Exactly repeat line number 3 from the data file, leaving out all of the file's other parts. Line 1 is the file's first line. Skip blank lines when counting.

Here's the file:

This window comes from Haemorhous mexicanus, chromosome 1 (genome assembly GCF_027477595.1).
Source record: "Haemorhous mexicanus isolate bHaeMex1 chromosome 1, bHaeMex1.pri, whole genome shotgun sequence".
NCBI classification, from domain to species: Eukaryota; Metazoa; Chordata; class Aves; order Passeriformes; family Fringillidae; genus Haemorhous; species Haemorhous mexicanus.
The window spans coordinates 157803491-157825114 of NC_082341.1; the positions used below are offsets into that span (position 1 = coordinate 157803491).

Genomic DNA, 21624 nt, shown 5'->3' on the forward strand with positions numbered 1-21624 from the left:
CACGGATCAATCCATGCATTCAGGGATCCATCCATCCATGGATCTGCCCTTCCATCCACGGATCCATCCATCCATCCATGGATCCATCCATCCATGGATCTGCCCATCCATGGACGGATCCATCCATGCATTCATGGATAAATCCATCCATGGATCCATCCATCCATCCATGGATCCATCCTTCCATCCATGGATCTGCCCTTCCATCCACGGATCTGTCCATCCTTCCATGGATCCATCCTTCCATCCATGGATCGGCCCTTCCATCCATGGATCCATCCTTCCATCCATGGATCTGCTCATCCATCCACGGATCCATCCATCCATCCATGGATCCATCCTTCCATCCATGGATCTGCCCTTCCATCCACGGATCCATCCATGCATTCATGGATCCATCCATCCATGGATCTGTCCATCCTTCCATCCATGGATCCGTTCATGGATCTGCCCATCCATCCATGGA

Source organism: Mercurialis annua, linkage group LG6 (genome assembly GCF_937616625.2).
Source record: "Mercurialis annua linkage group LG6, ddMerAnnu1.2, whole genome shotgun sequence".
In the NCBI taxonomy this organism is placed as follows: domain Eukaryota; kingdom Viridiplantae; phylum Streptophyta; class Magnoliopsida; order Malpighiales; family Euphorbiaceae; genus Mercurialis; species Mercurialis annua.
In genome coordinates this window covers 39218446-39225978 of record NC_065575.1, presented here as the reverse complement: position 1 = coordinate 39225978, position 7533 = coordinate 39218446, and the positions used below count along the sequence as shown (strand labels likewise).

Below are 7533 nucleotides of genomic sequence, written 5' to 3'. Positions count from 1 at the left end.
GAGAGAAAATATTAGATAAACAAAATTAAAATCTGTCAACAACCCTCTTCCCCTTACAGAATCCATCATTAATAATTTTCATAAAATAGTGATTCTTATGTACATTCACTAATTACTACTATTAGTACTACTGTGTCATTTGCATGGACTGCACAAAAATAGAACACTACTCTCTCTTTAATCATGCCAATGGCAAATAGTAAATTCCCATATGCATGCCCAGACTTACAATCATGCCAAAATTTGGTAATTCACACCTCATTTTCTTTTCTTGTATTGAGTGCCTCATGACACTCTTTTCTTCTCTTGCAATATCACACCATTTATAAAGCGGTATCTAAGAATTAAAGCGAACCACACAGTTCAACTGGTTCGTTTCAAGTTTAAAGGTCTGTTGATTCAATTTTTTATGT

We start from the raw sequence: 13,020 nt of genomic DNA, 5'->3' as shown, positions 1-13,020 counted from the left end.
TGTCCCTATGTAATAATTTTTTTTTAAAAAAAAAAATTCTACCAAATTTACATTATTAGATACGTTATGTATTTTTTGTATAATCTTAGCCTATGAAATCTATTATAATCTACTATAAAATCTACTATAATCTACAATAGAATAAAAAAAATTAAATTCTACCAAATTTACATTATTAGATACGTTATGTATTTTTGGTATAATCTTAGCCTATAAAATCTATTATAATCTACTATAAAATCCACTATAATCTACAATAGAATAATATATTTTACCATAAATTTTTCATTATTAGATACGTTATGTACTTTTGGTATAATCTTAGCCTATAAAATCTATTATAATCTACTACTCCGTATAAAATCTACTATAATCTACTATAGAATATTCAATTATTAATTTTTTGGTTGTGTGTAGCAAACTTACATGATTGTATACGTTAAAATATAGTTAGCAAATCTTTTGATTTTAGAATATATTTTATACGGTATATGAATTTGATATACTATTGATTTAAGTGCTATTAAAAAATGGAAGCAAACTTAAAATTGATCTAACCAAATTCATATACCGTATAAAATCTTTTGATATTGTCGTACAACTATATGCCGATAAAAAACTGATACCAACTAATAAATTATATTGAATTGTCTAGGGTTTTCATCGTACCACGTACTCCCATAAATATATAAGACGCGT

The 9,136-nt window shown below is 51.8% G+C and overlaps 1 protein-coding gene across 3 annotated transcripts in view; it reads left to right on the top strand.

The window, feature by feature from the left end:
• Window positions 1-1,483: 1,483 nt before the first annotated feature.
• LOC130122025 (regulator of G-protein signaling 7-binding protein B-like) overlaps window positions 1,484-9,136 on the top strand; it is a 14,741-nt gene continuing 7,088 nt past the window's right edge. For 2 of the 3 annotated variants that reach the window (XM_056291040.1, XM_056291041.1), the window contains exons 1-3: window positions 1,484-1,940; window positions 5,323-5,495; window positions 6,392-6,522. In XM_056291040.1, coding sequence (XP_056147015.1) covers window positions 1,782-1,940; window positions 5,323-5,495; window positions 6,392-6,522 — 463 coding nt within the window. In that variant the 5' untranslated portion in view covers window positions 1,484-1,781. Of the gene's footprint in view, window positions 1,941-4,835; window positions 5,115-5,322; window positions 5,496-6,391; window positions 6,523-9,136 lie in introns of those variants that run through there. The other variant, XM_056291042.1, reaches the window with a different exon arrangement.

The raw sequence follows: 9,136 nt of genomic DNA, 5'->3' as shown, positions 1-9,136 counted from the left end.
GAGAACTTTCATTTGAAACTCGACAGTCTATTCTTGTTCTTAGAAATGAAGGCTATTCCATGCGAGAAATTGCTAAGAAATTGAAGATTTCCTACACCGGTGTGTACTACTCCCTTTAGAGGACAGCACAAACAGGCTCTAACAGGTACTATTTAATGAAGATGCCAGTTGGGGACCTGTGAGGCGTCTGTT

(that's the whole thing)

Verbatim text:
NCBI classification, from domain to species: Eukaryota; Metazoa; Chordata; class Aves; order Passeriformes; family Fringillidae; genus Haemorhous; species Haemorhous mexicanus.